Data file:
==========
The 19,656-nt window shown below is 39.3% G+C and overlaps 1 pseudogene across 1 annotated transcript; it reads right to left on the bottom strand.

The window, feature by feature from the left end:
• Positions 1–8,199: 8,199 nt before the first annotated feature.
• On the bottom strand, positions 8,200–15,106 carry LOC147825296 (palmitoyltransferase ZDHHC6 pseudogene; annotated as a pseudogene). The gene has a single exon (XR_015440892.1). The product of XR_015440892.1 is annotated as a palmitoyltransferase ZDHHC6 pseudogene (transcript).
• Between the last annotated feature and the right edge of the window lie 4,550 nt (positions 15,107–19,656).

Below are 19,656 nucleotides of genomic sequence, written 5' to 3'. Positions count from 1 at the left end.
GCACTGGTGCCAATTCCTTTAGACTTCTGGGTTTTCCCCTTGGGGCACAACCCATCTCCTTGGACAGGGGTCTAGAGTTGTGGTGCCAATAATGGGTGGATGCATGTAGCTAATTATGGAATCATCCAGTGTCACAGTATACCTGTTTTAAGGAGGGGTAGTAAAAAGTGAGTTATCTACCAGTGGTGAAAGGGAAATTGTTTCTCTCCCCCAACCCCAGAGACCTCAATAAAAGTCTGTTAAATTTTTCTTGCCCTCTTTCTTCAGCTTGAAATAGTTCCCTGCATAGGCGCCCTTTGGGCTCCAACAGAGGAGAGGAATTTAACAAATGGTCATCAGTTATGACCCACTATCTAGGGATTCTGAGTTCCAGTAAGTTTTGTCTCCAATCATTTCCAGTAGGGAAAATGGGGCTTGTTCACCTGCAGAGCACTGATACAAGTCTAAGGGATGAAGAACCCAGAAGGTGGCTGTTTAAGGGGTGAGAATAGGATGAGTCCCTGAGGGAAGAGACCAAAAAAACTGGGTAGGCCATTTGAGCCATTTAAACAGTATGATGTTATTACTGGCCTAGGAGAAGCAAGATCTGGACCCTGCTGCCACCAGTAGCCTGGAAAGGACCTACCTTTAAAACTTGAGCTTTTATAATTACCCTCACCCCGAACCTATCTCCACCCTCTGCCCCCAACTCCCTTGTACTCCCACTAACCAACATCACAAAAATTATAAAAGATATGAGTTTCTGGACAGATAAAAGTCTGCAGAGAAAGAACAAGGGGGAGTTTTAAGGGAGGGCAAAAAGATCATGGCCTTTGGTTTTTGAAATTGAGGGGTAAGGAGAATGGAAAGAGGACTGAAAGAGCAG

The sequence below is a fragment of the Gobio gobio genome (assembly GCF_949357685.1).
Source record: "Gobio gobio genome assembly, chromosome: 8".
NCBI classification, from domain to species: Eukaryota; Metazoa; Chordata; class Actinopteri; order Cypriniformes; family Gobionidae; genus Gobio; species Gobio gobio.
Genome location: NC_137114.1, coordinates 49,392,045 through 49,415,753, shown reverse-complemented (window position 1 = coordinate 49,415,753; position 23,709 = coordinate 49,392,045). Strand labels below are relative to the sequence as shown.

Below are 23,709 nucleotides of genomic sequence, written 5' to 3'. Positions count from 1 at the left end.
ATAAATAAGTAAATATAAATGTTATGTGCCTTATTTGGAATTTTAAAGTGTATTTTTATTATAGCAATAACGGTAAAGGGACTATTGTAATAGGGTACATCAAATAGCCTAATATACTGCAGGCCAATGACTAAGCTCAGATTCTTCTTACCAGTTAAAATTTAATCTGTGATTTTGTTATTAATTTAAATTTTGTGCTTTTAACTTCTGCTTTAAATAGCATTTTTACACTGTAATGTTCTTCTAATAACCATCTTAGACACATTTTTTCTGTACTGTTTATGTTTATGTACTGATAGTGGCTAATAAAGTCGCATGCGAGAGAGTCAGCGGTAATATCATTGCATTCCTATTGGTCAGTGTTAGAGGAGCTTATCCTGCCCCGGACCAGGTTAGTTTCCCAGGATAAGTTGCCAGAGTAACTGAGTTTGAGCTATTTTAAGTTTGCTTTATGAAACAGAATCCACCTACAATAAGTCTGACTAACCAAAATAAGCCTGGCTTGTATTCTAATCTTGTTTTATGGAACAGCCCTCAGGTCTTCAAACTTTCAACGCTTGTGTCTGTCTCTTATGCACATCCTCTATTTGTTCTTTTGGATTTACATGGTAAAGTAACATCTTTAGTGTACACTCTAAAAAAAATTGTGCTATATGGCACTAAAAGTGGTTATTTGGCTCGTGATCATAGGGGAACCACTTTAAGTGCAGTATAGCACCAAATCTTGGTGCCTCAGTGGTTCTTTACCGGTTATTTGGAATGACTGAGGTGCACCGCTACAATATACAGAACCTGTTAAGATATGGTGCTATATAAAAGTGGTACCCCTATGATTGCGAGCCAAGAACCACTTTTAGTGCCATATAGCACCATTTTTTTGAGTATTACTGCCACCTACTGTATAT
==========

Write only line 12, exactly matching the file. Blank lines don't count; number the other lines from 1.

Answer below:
Below are 23,709 nucleotides of genomic sequence, written 5' to 3'. Positions count from 1 at the left end.